Market Scene : French Liquor Scion Prospers by Striking Out on His Own : Andre Cointreau cooks up new profits from century-old Cordon Bleu school.
Had he been born with a different last name, Andre Cointreau muses, “I’d probably be more relaxed. I imagine I’d be a teacher. I love teaching.”
But as the scion of two eminent French clans--Cointreau of Angers and Remy Martin of Cognac--and a man raised, as he explains, “in a ‘spirits’ environment,” that wasn’t an option.
“On the one hand, the family name opened doors,” Cointreau said. “You’re not in the anonymous crowd when you’re a Cointreau. But, on the other, you probably have to prove yourself more if you want to play the game.”
The game is business, and Andre J. Cointreau, at age 47, has proven himself. In 1984, with the Cointreau-Remy Martin clans locked in a bitter struggle for control of the family firm, Andre Cointreau struck out on his own, buying the renowned Cordon Bleu cooking school from its aging director, Elizabeth Brassart, a longtime family friend.
Now, just over a decade later, Cointreau has turned Cordon Bleu from a respected classical cooking school into the world’s premier culinary institution. He has branches in London and Tokyo, and has moved the Paris operation to a new and larger building. He’s added Michelin-starred chefs to his coterie of 26 expert teachers. And, last year, Cordon Bleu revenues grew 30%.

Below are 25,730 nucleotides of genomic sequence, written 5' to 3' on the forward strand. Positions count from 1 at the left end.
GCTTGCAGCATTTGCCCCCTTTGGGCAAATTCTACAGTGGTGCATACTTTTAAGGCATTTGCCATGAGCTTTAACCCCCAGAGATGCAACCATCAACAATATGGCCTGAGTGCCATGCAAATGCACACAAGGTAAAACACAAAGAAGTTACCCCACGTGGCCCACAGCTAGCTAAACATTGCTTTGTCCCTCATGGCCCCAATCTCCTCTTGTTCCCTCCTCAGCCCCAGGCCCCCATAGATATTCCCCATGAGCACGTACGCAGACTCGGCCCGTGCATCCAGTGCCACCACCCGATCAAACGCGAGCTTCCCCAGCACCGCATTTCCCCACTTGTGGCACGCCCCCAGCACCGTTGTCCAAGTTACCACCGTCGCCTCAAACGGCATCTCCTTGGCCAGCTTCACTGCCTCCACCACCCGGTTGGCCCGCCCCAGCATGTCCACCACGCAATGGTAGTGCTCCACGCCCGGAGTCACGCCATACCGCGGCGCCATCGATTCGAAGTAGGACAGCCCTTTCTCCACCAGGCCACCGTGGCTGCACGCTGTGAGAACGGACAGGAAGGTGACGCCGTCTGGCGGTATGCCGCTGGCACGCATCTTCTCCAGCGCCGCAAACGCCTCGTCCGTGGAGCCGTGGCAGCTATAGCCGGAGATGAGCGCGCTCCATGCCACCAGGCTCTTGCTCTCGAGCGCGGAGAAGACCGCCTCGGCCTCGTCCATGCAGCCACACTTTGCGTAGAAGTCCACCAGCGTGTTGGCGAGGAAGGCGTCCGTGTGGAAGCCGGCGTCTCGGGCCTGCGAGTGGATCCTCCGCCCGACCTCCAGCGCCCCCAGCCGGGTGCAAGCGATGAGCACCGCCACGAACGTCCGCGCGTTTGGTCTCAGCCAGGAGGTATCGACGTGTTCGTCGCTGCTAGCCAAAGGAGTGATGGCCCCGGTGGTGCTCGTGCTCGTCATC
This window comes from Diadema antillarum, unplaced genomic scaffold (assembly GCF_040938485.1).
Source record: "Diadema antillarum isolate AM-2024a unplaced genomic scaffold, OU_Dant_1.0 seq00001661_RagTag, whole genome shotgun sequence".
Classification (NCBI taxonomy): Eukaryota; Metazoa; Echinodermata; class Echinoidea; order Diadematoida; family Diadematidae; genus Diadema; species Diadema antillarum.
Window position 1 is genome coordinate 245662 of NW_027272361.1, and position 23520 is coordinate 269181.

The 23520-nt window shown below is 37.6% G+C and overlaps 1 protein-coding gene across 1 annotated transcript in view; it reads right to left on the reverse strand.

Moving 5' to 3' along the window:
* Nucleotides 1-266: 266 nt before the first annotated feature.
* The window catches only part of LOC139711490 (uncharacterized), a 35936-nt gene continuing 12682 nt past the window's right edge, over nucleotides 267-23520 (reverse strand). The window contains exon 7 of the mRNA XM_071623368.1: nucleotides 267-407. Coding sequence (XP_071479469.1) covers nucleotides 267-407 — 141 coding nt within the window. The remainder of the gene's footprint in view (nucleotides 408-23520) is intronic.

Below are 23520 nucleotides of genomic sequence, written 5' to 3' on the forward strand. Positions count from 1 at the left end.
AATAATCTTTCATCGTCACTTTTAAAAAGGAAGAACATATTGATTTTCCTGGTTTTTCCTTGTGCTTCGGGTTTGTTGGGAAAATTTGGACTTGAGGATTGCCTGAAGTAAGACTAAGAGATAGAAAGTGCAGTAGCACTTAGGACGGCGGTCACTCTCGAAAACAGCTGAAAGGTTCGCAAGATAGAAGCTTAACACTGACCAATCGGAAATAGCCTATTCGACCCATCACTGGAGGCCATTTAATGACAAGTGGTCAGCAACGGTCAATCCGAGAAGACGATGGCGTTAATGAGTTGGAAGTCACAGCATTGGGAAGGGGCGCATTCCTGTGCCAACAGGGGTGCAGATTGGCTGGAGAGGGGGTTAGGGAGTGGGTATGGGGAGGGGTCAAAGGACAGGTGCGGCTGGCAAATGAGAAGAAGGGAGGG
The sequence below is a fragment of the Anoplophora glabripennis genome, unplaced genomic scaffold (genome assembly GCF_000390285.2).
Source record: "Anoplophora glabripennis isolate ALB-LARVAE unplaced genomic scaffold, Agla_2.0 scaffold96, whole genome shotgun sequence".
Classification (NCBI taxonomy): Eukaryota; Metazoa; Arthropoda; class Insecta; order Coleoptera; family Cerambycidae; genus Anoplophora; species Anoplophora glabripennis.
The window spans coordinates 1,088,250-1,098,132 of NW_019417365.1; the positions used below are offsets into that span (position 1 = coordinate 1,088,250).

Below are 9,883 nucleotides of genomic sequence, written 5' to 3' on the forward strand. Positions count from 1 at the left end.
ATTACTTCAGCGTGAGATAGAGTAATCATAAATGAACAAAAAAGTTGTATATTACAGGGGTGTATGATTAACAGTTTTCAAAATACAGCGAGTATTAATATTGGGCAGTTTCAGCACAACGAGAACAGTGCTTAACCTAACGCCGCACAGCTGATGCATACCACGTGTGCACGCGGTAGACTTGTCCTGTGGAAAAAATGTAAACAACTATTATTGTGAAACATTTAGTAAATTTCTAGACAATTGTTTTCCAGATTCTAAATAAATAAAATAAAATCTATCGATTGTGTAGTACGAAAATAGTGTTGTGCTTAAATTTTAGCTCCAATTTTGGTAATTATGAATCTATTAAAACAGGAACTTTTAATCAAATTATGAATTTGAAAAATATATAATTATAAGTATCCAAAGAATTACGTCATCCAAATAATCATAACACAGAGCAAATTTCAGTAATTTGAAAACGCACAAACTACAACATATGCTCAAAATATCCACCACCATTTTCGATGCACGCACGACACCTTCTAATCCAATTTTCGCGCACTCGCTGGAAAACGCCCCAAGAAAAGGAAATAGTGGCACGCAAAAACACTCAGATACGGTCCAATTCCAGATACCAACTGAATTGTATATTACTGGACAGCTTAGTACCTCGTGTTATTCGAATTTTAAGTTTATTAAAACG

To round out his devotion to the art de vivre , he bought Pierre Deux, which sells home furnishings from the French countryside, in 1993. Sales soared 40% last year at the division’s eight stores. Now he plans to open one more--on Rodeo Drive--next year.
“It’s not the Cointreau name,” one Cordon Bleu executive said. “Mr. Cointreau has done it all by himself.”
Cointreau demurs, French bourgeoisie manners on display. “You Americans tend to overemphasize the people behind the scenes,” he said. “But I am very European. We believe that we are all at the service of the institutions, which will be here long after we’re gone. We’re just here to pass the torch.”